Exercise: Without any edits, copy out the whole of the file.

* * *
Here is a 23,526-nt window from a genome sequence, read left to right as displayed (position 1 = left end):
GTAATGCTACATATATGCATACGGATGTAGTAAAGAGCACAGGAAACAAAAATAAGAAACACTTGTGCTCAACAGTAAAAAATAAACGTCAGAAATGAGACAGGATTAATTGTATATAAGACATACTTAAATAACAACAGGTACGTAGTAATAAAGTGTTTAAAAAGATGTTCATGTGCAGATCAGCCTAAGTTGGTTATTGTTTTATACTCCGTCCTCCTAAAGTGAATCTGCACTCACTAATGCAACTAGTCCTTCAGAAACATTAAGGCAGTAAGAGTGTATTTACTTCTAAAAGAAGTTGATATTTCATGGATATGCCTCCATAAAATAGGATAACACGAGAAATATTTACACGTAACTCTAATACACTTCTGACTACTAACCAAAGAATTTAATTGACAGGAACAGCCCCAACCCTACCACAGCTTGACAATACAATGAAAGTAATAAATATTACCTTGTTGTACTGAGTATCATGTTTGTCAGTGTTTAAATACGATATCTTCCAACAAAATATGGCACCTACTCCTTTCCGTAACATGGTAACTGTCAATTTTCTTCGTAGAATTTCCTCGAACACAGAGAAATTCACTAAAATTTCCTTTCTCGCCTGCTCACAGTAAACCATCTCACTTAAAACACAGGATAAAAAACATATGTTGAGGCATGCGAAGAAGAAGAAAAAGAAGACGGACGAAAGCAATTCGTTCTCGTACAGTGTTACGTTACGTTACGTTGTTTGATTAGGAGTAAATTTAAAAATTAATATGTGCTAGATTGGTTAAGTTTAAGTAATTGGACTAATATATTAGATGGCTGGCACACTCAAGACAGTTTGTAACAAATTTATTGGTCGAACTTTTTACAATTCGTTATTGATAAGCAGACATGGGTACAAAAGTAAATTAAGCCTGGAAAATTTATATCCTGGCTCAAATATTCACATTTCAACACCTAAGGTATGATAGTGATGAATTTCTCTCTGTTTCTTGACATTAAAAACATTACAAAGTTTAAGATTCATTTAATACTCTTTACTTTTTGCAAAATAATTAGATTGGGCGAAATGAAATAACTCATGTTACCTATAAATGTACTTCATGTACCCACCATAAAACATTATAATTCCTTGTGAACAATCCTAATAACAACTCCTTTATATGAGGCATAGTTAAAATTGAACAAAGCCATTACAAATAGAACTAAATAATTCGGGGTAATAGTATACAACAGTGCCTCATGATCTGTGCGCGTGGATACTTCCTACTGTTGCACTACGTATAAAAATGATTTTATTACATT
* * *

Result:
Here is a 23,526-nt window from a genome sequence, read left to right as displayed (position 1 = left end):
GTAATGCTACATATATGCATACGGATGTAGTAAAGAGCACAGGAAACAAAAATAAGAAACACTTGTGCTCAACAGTAAAAAATAAACGTCAGAAATGAGACAGGATTAATTGTATATAAGACATACTTAAATAACAACAGGTACGTAGTAATAAAGTGTTTAAAAAGATGTTCATGTGCAGATCAGCCTAAGTTGGTTATTGTTTTATACTCCGTCCTCCTAAAGTGAATCTGCACTCACTAATGCAACTAGTCCTTCAGAAACATTAAGGCAGTAAGAGTGTATTTACTTCTAAAAGAAGTTGATATTTCATGGATATGCCTCCATAAAATAGGATAACACGAGAAATATTTACACGTAACTCTAATACACTTCTGACTACTAACCAAAGAATTTAATTGACAGGAACAGCCCCAACCCTACCACAGCTTGACAATACAATGAAAGTAATAAATATTACCTTGTTGTACTGAGTATCATGTTTGTCAGTGTTTAAATACGATATCTTCCAACAAAATATGGCACCTACTCCTTTCCGTAACATGGTAACTGTCAATTTTCTTCGTAGAATTTCCTCGAACACAGAGAAATTCACTAAAATTTCCTTTCTCGCCTGCTCACAGTAAACCATCTCACTTAAAACACAGGATAAAAAACATATGTTGAGGCATGCGAAGAAGAAGAAAAAGAAGACGGACGAAAGCAATTCGTTCTCGTACAGTGTTACGTTACGTTACGTTGTTTGATTAGGAGTAAATTTAAAAATTAATATGTGCTAGATTGGTTAAGTTTAAGTAATTGGACTAATATATTAGATGGCTGGCACACTCAAGACAGTTTGTAACAAATTTATTGGTCGAACTTTTTACAATTCGTTATTGATAAGCAGACATGGGTACAAAAGTAAATTAAGCCTGGAAAATTTATATCCTGGCTCAAATATTCACATTTCAACACCTAAGGTATGATAGTGATGAATTTCTCTCTGTTTCTTGACATTAAAAACATTACAAAGTTTAAGATTCATTTAATACTCTTTACTTTTTGCAAAATAATTAGATTGGGCGAAATGAAATAACTCATGTTACCTATAAATGTACTTCATGTACCCACCATAAAACATTATAATTCCTTGTGAACAATCCTAATAACAACTCCTTTATATGAGGCATAGTTAAAATTGAACAAAGCCATTACAAATAGAACTAAATAATTCGGGGTAATAGTATACAACAGTGCCTCATGATCTGTGCGCGTGGATACTTCCTACTGTTGCACTACGTATAAAAATGATTTTATTACATT